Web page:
How to Lead a Car Care Clinic

After our customer was concerned about a price that was set for her car at a separate location, our shop was able to be a resource and explain that she was given the wrong price for a repair, and that we wanted to help. I heard about another lady having a class and brought up the idea of hosting a weekend women’s car clinic to my boss. Once he was on board, I had my first car clinic a few weeks later on a Sunday afternoon in January of this year. It originally started as a weekly event, but I changed it to a monthly workshop.

The clinic is set up as a show-and-tell and attendees are encouraged to ask questions throughout. I want to bring honesty into the shop so everyone knows that technicians are trustworthy people. It’s sort of my goal to have students just feel comfortable in the shop.

We’re not open on weekends, so I’m the only one who opens up the shop for my class. As a service writer, I hear a lot from customers about the type of concerns they have with their vehicles. I usually try to keep the material pretty consistent, but I do often have requests for certain lessons that are posted on our Facebook group, “Womens Car Care Clinic.” I’ll post about upcoming clinics in the group and I’ll also answer any questions women have about automotive issues. I just want to help in anyway that I can.

There is really only so much I can teach since manufacturers are so different. Teaching has been a new experience for me because even though I’ve taught for a few months now, I still get a little anxious in the beginning. Once we start talking, though, I really enjoy getting to inform these ladies. The automotive industry can be confusing, so I want to make sure women are understanding the process as I go through the vehicle.

We’ll talk about maintenance such as spark plugs, carbon tracking, and how to jumpstart a battery.

I’ll then lift up the car and we all gather underneath to go over specific parts. I think it’s important to understand what a ball joint is, what a control arm is, a tire rod and all of those things. Afterward, we’ll go over the brakes and how the brake system works.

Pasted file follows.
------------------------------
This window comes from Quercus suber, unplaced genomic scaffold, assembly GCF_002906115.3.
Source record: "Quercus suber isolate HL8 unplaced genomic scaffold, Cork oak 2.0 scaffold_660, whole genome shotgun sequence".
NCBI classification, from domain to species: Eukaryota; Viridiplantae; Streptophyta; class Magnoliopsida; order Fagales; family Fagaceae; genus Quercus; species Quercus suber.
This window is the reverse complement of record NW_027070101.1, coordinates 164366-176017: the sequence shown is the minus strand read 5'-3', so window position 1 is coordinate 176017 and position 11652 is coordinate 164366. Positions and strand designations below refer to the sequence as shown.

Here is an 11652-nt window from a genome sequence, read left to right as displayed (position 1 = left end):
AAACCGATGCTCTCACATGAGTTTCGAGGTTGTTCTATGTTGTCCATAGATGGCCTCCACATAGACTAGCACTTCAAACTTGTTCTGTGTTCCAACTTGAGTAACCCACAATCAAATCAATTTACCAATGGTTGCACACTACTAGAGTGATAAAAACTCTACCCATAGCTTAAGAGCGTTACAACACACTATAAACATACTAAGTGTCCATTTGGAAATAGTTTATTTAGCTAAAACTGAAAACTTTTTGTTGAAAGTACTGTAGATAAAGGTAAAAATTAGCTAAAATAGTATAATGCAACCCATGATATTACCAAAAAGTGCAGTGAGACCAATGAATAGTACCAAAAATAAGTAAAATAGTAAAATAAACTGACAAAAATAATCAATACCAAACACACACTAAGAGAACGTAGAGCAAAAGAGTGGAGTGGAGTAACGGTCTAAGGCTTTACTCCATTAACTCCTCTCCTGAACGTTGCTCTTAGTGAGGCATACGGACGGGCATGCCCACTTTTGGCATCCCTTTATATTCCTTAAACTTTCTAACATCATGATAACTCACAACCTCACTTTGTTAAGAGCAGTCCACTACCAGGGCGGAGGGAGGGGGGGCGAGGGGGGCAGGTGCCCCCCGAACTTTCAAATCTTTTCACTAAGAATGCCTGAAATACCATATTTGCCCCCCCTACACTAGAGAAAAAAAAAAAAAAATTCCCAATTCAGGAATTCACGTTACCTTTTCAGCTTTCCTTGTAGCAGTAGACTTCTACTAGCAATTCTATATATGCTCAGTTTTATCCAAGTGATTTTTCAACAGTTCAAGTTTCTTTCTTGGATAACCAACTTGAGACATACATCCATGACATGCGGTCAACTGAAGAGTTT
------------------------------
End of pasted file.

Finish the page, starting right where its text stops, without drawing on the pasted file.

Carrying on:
When I first started working for Wessbecker, I wasn’t familiar with the makings of the automotive industry; my dad is a master technician, so he would describe processes for me to understand which helped me in my position. Besides my dad, I really paid attention to how the process was being explained at the shop and I also read magazines in order to learn.

It surprised me how quickly everything came to me when I started to grasp how the mechanics work. During my work day, I spend a lot of time speaking with customers, but I’m also on the shop floor asking guys about questions.

Sometimes we have local businesses donate food before our clinic starts and that gives us the chance to eat and get to know one another.

I really enjoy getting the chance to talk with everyone before the clinic starts, and I especially love when there’s questions from attendants when I’m going over specific parts. My goal is build a better understanding of what the name of a certain part is or what it means to have a specific part fixed.

I’ve been really surprised by how this clinic has taken off since January. We’ve had visitors from 15 to 60 years old attend. I’ve had Girl Scouts come in and there’s always interest when I post about upcoming clinic on our clinic’s Facebook page.

In the future, I would love to have high schoolers visit the clinics, as well as driving schools.

I’ve reached out to both in regard to a partnership, and I’m still waiting to hear back. I think it would be beneficial to learn about the makings of a vehicle first hand, especially for girls just learning how to drive.

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